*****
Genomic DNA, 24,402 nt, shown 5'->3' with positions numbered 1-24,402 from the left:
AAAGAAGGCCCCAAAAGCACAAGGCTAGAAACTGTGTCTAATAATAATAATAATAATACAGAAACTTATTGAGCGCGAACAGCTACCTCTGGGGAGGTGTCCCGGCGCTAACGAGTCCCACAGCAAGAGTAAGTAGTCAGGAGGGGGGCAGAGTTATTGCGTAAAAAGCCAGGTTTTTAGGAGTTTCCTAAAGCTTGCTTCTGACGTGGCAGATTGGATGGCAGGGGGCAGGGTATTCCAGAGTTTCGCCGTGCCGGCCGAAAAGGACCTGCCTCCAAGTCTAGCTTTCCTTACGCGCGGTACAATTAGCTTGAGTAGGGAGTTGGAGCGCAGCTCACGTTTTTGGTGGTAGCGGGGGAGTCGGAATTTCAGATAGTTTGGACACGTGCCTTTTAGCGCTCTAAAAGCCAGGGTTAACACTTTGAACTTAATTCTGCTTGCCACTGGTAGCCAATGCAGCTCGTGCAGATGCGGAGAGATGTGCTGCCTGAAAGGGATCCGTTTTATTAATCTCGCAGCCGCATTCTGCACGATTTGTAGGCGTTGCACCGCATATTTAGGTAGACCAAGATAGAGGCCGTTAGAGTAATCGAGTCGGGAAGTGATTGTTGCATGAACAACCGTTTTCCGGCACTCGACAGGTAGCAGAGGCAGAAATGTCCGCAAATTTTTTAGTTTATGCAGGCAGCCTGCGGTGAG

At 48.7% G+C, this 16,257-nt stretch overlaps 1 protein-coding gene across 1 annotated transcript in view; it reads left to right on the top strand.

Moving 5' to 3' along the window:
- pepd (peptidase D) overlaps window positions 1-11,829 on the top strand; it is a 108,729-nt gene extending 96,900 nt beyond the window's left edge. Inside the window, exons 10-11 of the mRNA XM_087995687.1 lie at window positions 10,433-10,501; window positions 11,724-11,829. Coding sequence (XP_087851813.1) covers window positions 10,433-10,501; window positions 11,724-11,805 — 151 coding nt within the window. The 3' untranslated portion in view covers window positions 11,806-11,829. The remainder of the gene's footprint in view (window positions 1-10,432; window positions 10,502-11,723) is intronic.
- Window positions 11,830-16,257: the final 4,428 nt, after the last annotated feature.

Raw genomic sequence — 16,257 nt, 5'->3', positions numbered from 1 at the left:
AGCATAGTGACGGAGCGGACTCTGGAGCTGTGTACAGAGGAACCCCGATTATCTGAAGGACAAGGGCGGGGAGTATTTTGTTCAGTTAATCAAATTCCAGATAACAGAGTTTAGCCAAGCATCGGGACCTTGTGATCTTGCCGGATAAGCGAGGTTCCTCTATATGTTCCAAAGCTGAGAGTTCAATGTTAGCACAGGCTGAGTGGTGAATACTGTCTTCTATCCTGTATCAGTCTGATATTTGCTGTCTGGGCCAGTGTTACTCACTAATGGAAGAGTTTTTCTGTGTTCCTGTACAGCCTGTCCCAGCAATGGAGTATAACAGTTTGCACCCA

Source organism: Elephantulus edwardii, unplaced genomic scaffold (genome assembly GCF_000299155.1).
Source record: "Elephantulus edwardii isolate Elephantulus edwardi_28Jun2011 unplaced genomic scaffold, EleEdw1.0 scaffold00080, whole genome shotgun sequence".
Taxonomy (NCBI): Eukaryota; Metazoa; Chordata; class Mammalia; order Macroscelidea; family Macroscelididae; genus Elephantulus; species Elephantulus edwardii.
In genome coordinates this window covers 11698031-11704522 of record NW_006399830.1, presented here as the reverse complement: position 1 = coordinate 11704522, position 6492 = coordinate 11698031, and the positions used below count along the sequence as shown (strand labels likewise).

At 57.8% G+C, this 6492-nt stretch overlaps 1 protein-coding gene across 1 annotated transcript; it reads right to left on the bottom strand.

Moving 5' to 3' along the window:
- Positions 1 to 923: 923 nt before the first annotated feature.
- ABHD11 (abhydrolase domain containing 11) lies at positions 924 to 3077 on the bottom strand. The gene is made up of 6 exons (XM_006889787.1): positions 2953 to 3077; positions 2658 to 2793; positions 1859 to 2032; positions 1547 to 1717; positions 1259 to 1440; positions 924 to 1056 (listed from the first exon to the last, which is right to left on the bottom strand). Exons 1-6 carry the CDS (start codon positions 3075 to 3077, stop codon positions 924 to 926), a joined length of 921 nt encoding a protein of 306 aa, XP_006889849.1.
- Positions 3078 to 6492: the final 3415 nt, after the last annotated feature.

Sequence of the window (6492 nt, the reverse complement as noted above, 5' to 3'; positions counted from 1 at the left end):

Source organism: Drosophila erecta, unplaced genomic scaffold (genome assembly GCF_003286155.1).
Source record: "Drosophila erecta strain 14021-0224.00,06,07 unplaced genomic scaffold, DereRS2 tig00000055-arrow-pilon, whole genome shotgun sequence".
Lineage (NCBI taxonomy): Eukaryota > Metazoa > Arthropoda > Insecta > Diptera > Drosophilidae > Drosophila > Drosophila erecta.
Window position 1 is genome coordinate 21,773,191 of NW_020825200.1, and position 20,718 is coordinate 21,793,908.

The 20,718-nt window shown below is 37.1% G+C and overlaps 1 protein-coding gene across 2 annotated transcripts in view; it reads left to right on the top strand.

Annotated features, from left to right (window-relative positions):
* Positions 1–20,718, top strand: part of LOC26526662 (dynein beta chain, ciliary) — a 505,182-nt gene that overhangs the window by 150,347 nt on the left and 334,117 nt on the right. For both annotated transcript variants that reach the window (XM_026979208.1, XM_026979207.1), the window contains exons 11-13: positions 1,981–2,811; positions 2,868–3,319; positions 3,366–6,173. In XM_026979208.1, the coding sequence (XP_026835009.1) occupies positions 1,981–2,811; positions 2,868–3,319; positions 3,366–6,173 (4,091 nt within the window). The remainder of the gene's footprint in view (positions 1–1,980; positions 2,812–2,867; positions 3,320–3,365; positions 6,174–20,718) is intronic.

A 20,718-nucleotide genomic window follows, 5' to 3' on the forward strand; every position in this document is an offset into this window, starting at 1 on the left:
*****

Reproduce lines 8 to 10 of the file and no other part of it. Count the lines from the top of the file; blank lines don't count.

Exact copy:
AGCATAGTGACGGAGCGGACTCTGGAGCTGTGTACAGAGGAACCCCGATTATCTGAAGGACAAGGGCGGGGAGTATTTTGTTCAGTTAATCAAATTCCAGATAACAGAGTTTAGCCAAGCATCGGGACCTTGTGATCTTGCCGGATAAGCGAGGTTCCTCTATATGTTCCAAAGCTGAGAGTTCAATGTTAGCACAGGCTGAGTGGTGAATACTGTCTTCTATCCTGTATCAGTCTGATATTTGCTGTCTGGGCCAGTGTTACTCACTAATGGAAGAGTTTTTCTGTGTTCCTGTACAGCCTGTCCCAGCAATGGAGTATAACAGTTTGCACCCA

Source organism: Elephantulus edwardii, unplaced genomic scaffold (genome assembly GCF_000299155.1).
Source record: "Elephantulus edwardii isolate Elephantulus edwardi_28Jun2011 unplaced genomic scaffold, EleEdw1.0 scaffold00080, whole genome shotgun sequence".